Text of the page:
Smart and Not-So-Smart

Writing about music: a hazardous enterprise. I’m comforted that sometimes even brilliant people can write stupid things about music. Roland Barthes is one of my heroes; nothing makes me happier, for example, than his unique book The Lover’s Discourse; but then:

“… the same composer can be minor if you listen to him, tremendous if you play him (even badly) — such is Schumann.”

Schumann is a “minor” composer if you listen to him????? Can you see the smoke coming out of my ears? Actually, I tend to have the opposite feeling. My first days practicing a piece of Schumann tend to be awkward, uncomfortable, like a shotgun marriage–not at all a torrid, instantaneous love affair.

But my first Schumann listenings are torrid in the extreme. The first time I ever heard Davidsbündlertänze, for instance … My brain retains things from the Oberlin (undergraduate) years in categories. Certain things are rawer, more vivid, they cut me more deeply. This Schumann is one of them. It is one of the chosen, cherished moments my brain has culled from exams, parties, study guides, dormitory meals, dormitory showers, piano lessons, lectures, rehearsals, first friends, lost friends, first kisses, and late-night snowbound walks. My brain said: REMEMBER THIS. And it is so. If I call that piece to my mind, a set springs into place: a dimly lit concert hall, a girl (now woman) playing the piano, seeming far away, and myself in the seat, blown away by the music, not quite believing what I am hearing… it is like a photo thrust in front of my face. It is odd. This is primarily a memory of a sonic event, of moving (affecting) sounds. The memory only came into prominence, gathered significance (like a rolling snowball) from the nature of the music. But it comes back to me completely as a visual event, a film still, a snapshot–timeless, soundless.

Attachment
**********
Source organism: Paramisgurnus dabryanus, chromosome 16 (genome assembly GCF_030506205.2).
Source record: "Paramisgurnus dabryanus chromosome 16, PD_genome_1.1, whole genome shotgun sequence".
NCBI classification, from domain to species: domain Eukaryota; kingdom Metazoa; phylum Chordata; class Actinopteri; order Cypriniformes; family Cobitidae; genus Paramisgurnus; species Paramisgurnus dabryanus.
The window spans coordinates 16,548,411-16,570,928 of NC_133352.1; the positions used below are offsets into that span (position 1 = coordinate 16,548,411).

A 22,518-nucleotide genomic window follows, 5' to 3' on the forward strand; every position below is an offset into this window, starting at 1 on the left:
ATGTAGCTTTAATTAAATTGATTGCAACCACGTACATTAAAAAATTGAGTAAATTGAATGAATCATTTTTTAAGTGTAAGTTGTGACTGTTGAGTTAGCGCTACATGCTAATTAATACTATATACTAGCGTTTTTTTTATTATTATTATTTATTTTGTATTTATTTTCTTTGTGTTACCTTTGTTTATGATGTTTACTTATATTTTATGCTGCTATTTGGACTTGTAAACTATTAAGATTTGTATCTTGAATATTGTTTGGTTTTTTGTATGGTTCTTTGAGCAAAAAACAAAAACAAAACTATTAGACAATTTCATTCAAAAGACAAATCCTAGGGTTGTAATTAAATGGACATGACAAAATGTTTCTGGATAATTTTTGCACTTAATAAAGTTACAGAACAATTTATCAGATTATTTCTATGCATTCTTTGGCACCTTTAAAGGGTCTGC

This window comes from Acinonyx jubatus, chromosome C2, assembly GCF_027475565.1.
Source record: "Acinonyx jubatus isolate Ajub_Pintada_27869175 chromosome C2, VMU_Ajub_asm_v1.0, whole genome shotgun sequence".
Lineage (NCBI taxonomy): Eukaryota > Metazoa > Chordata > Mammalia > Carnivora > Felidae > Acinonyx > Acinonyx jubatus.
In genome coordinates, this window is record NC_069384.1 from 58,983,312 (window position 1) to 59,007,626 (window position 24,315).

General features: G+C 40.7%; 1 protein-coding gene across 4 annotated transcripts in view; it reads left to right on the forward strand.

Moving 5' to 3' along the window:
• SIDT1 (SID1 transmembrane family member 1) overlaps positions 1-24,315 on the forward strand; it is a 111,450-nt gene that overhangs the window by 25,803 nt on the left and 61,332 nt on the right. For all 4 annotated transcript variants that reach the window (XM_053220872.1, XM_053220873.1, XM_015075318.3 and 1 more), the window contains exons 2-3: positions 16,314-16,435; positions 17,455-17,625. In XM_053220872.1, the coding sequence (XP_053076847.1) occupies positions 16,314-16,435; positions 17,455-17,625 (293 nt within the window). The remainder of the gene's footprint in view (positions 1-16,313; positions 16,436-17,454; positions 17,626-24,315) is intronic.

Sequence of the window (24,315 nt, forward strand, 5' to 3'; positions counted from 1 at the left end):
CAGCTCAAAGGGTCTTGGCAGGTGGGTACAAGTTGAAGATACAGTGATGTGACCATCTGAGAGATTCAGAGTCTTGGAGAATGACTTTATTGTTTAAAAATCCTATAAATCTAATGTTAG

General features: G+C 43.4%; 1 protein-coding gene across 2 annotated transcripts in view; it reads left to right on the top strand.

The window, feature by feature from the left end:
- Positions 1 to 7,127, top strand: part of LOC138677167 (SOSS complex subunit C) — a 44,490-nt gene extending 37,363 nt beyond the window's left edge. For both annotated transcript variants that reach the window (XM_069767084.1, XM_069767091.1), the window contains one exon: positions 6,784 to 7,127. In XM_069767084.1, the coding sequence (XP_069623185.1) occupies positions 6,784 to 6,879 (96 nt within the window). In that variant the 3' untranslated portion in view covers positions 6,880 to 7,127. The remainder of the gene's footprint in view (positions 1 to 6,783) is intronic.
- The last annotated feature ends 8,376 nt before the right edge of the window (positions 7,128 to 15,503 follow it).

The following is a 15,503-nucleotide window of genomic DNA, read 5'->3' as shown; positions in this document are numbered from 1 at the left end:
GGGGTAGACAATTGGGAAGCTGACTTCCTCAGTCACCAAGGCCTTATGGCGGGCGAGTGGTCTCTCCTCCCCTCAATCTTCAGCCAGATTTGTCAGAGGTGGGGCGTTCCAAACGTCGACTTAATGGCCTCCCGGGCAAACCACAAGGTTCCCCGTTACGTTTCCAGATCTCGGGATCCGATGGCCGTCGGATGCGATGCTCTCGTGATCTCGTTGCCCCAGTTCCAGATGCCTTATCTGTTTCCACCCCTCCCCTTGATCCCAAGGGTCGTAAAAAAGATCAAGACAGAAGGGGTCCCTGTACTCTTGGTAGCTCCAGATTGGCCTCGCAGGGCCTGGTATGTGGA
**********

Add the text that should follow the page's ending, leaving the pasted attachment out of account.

It also brings with it a feeling, a sinking, blurring feeling which is the collapse of the past into my present, and the sense of all the things I could teach that 18-year-old boy now if I were sitting next to him… He seems tangible; I want to touch him (though he is me). What would my then skin feel like to my current hands? Would I be able to reach that stubborn, enthusiastic, overworked teen and tell him what he needs? Would he laugh at 34-year-old me? But this is all after-the-fact.

The moment in Davidsbündlertänze is also after-the-fact, it is a recurrence, the recurrence: the second piece of the set comes back after a long absence. After the piece’s many events, its varied cast of characters, its ebullient and melancholy dances, a memory arrives, the first (only) real memory, which then unexpectedly surges into a tragic, violent outpouring, a revolt (no this cannot be a memory, cannot be MY memory, no this sadness cannot return, I cannot take it again, no I refuse to allow the penetration of the past into my present), and the only solution: the final piece, a luminous, otherworldly waltz. The waltz is nonsense (not present, not past, only future?); though it feels like a memory, it is not; it is in the “wrong” key (therefore absurd as an ending, though it is one), it is fragmented, halting, and what does it mean?, perched as it is between comfort and farewell and anticipation and loss… in the words of Roland Barthes:

“Love has two affirmations. First of all, when the lover encounters the other, there is an immediate affirmation (psychologically: dazzlement, enthusiasm, exaltation, mad projection of a fulfilled future: I am devoured by desire, the impulse to be happy): I say yes to everything (blinding myself) …

[Could there be a better description of some of Robert Schumann’s music? I don’t think so]

There follows a long tunnel: my first yes is riddled by doubts, love’s value is ceaselessly threatened by depreciation; this is the moment of melancholy passion, the rising of resentment …

[… which describes pretty well another goodly portion of Schumann’s music… ]

Yet I can emerge from this tunnel; I can “surmount,” without liquidating; what I have affirmed a first time, I can once again affirm, without repeating it, for then what I affirm is the affirmation, not its contingency: I affirm the first encounter in its difference, I desire its return, not its repetition. I say to the other (old or new); Let us begin again.

[And this, I think, accounts for the remainder… those unusual Schumann moments which are not consumed either in fevers of enthusiasm or melancholy but somehow define another, transcendent category… like the last waltz of Davidsbündlertänze.]

Now, I think that’s pretty good stuff. Roland, let’s make up. I forgive you for calling Schumann a “minor” composer (sort of). Let us begin again.

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